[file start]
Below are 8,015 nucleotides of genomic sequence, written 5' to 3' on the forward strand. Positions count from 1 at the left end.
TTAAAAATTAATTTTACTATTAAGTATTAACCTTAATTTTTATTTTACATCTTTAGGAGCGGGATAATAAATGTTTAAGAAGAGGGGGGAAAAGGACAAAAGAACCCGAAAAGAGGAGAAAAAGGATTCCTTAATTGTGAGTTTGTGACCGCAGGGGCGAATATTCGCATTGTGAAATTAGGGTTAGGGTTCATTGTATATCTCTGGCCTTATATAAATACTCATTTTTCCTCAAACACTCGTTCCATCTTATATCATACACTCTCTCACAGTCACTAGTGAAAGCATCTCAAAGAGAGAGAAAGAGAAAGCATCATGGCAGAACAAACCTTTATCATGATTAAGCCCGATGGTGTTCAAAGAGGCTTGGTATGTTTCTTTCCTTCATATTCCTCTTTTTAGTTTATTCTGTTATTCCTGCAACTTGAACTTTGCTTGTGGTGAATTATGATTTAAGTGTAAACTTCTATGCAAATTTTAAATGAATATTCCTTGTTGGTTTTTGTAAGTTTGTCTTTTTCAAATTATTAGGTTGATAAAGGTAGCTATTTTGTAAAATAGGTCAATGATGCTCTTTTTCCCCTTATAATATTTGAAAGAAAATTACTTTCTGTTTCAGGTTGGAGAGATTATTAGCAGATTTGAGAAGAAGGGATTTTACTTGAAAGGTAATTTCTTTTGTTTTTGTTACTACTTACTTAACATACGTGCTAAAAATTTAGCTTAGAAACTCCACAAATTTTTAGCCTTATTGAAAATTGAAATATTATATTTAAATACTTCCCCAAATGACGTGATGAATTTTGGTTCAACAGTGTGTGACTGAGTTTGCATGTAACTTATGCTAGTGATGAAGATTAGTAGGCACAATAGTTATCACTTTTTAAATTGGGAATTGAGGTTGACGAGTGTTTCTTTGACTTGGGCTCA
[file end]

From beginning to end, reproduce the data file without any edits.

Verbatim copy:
Below are 8,015 nucleotides of genomic sequence, written 5' to 3' on the forward strand. Positions count from 1 at the left end.
TTAAAAATTAATTTTACTATTAAGTATTAACCTTAATTTTTATTTTACATCTTTAGGAGCGGGATAATAAATGTTTAAGAAGAGGGGGGAAAAGGACAAAAGAACCCGAAAAGAGGAGAAAAAGGATTCCTTAATTGTGAGTTTGTGACCGCAGGGGCGAATATTCGCATTGTGAAATTAGGGTTAGGGTTCATTGTATATCTCTGGCCTTATATAAATACTCATTTTTCCTCAAACACTCGTTCCATCTTATATCATACACTCTCTCACAGTCACTAGTGAAAGCATCTCAAAGAGAGAGAAAGAGAAAGCATCATGGCAGAACAAACCTTTATCATGATTAAGCCCGATGGTGTTCAAAGAGGCTTGGTATGTTTCTTTCCTTCATATTCCTCTTTTTAGTTTATTCTGTTATTCCTGCAACTTGAACTTTGCTTGTGGTGAATTATGATTTAAGTGTAAACTTCTATGCAAATTTTAAATGAATATTCCTTGTTGGTTTTTGTAAGTTTGTCTTTTTCAAATTATTAGGTTGATAAAGGTAGCTATTTTGTAAAATAGGTCAATGATGCTCTTTTTCCCCTTATAATATTTGAAAGAAAATTACTTTCTGTTTCAGGTTGGAGAGATTATTAGCAGATTTGAGAAGAAGGGATTTTACTTGAAAGGTAATTTCTTTTGTTTTTGTTACTACTTACTTAACATACGTGCTAAAAATTTAGCTTAGAAACTCCACAAATTTTTAGCCTTATTGAAAATTGAAATATTATATTTAAATACTTCCCCAAATGACGTGATGAATTTTGGTTCAACAGTGTGTGACTGAGTTTGCATGTAACTTATGCTAGTGATGAAGATTAGTAGGCACAATAGTTATCACTTTTTAAATTGGGAATTGAGGTTGACGAGTGTTTCTTTGACTTGGGCTCA